The current issue of Fly Tyer magazine (Winter 2011) has an article marking a milestone for tenkara in the USA. Morgan Lyle, the author, has been following the tenkara movement in the US from day one, and has seen its progression from the day Dr. Ishigaki gave a presentation and demonstration in the Catskills, to the first Tenkara Summit to be held in the US, where over 120 people attended.
In Tenkara Catches On, Lyle writes about how “American tenkara fans have embraced the method’s no-frills utility and the great presentations made possible by the 11 to 15-foot long rods and feather-light lines.” The Summit counted on the special presence of Blue Ribbon Flies’ Craig Mathews, who helped put the event together, and his friend Yvon Chouinard, founder of Patagonia, describing how, “Chouinard turned Mathews on to tenkara fishing years ago” and how Craig has “used his tenkara rod more foten than his conventional fly rod during the summer of 2011.”
This being a fly-tying magazine he mentions how “anglers have fallen in love with what is widely thought of as the tenkara fly: a simple soft-hackle pattern tied with feather fibers leaning forward. Known as sakasa kebari, it has inspired a wave of creativity as Americans dream up their own patterns and adapt western mainstays to the sakasa style.”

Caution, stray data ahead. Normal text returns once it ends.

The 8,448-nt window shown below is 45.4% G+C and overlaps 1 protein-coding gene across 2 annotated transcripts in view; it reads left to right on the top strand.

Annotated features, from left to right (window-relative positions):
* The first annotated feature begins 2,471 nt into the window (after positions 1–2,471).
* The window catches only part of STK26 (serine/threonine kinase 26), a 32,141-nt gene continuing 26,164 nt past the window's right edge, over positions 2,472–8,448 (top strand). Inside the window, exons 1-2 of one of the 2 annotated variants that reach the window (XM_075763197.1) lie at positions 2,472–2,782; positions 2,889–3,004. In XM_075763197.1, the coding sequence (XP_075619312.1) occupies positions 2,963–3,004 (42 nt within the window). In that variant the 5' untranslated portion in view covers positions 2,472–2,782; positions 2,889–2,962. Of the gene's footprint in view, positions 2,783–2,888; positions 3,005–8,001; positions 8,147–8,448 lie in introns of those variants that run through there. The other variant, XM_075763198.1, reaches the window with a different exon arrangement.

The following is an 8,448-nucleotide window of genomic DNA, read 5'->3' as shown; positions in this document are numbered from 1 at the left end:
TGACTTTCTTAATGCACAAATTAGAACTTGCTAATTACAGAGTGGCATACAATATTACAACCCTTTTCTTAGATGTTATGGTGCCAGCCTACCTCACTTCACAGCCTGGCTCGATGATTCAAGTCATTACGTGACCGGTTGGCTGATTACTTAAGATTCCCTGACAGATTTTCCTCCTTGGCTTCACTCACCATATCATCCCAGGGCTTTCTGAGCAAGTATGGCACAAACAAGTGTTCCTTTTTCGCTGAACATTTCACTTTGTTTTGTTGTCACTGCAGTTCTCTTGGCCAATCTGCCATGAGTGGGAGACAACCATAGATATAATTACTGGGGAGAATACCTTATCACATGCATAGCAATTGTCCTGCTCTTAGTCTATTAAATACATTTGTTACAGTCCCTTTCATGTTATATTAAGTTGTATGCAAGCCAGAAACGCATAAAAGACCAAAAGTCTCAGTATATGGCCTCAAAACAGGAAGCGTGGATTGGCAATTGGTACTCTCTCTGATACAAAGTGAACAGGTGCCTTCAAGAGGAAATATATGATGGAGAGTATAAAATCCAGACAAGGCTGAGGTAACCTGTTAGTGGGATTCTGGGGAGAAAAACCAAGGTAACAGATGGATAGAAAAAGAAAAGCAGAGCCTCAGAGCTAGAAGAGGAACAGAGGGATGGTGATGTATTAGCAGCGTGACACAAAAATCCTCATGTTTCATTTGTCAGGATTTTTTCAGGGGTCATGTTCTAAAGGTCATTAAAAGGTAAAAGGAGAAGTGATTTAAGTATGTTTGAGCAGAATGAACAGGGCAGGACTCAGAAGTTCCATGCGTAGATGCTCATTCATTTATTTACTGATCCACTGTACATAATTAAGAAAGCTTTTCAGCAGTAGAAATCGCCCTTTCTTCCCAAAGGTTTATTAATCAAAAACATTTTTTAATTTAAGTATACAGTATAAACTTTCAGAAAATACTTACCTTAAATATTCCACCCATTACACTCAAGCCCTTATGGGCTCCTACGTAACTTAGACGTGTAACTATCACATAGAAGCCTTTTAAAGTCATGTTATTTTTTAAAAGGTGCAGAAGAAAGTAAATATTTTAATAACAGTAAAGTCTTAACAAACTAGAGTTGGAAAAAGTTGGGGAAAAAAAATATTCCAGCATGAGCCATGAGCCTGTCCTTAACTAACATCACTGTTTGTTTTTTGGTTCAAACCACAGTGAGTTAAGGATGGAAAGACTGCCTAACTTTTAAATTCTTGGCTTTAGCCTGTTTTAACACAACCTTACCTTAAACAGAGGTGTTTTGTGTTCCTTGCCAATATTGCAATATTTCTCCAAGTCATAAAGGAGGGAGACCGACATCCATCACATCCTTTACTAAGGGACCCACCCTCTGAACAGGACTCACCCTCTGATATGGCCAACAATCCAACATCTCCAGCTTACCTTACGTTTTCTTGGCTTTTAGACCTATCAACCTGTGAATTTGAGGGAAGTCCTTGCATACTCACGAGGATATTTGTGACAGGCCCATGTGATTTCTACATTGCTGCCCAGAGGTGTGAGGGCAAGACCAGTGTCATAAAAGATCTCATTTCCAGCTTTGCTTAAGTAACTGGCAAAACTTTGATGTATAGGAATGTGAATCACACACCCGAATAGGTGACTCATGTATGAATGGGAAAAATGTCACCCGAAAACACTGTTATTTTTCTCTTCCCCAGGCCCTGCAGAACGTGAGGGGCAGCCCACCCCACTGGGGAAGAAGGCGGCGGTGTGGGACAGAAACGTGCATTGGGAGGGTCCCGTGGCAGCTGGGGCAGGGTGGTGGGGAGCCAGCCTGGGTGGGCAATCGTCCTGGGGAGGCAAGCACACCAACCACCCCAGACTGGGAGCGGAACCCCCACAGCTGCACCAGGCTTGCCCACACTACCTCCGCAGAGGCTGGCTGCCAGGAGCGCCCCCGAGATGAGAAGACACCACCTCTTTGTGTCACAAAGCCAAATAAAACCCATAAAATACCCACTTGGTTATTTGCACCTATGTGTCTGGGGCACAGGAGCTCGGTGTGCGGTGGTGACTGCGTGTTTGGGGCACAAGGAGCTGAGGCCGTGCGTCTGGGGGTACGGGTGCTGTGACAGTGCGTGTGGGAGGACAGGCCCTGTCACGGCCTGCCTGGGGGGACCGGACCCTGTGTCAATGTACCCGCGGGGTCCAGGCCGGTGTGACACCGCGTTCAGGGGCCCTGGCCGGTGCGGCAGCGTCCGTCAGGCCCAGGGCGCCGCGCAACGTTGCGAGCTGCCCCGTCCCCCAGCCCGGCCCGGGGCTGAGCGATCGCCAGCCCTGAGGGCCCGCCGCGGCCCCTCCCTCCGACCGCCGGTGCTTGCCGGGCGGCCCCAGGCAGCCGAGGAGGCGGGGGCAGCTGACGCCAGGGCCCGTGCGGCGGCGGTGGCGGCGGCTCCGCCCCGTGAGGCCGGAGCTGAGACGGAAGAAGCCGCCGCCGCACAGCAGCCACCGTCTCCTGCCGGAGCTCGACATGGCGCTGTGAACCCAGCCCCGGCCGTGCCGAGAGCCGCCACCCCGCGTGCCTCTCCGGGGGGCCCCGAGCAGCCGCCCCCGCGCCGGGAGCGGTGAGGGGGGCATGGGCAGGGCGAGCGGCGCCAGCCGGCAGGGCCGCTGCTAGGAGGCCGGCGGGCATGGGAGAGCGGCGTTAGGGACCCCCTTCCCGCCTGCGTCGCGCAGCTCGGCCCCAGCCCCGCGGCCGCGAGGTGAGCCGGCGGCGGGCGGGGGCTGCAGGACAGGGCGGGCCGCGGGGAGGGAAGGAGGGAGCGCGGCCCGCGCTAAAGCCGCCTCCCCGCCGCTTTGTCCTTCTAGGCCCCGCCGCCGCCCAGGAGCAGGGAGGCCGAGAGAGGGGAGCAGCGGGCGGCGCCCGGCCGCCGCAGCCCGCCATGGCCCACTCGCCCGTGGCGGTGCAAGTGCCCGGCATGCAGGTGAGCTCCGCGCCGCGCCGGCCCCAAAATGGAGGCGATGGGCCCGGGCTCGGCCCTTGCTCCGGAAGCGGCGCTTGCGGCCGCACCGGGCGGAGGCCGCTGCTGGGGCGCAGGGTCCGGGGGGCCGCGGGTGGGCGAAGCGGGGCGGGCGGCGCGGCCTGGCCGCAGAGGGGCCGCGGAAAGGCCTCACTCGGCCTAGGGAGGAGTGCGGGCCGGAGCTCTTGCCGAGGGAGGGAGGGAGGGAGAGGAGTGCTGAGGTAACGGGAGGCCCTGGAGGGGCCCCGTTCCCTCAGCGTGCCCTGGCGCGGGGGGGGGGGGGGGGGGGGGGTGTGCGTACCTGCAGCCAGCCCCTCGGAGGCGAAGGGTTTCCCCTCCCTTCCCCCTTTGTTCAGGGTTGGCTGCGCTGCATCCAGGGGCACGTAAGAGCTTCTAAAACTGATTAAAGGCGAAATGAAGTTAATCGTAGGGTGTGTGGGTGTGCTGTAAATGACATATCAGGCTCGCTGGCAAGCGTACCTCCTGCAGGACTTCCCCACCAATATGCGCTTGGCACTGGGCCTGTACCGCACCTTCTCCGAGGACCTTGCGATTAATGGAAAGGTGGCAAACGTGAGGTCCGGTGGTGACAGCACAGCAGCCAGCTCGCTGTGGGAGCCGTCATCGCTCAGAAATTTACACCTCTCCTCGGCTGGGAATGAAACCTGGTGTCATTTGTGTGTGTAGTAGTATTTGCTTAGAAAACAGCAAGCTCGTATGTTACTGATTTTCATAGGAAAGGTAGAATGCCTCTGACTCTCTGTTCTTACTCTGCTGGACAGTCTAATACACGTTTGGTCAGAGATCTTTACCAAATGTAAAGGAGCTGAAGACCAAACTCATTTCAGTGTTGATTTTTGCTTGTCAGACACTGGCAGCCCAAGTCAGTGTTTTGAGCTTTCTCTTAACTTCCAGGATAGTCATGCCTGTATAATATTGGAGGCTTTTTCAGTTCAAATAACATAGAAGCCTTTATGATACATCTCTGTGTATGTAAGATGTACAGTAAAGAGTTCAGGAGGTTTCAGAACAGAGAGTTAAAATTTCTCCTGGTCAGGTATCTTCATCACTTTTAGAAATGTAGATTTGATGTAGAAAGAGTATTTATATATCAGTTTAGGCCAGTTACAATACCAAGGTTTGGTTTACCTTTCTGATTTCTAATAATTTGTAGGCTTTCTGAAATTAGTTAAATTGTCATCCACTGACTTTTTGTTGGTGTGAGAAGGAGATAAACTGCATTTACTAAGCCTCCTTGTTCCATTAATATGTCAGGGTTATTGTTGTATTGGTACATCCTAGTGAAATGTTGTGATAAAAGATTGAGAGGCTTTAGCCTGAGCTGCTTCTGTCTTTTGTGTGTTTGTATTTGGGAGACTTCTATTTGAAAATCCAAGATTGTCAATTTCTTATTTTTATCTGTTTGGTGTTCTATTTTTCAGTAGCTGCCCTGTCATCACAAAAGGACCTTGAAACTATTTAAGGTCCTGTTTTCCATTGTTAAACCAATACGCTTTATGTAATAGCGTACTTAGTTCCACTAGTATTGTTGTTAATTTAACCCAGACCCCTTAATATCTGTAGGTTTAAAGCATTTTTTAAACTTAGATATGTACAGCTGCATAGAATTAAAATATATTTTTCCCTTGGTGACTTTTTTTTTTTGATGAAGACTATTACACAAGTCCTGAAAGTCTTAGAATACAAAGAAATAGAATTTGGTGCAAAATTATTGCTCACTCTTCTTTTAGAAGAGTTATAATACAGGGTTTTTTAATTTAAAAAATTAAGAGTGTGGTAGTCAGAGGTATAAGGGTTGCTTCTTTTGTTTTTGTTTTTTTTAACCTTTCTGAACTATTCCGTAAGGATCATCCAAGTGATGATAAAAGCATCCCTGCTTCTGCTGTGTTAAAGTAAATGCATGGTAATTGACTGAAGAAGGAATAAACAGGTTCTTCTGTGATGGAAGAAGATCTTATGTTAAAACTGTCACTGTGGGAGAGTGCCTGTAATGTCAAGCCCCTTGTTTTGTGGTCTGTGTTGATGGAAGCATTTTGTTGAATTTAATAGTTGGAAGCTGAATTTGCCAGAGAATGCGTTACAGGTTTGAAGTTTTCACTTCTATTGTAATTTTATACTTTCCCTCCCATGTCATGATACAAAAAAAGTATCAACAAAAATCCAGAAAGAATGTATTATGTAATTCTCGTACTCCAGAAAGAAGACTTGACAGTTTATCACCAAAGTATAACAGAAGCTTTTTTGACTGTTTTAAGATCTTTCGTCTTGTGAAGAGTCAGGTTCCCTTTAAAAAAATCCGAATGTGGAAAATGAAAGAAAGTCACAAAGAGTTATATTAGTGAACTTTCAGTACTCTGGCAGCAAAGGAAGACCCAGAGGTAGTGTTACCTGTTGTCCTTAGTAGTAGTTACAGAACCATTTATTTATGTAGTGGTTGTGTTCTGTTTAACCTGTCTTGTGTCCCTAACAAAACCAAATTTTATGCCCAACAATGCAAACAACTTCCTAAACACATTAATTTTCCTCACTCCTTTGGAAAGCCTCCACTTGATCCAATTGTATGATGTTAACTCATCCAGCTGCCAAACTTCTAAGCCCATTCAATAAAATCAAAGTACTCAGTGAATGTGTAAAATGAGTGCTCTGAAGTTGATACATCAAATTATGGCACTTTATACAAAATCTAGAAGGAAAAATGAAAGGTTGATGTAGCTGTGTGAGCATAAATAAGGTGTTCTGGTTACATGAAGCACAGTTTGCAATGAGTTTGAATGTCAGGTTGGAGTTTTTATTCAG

The article mentions the creativity brought about by Ashley Valentine, who created the “Punk Rock Sakasa Kebari”, the Utah Killer Bug by the Tenkara Guides of Utah and based on Chris Stewart’s Killer Kebari, as well as Anthony Naples’, Chris Kullow’s and Dr. Ishigaki’s flies.
Definitely get your copy of the magazine, and if I may, you may want to subscribe to it, as I can see a lot more articles on tenkara flies appearing in its pages.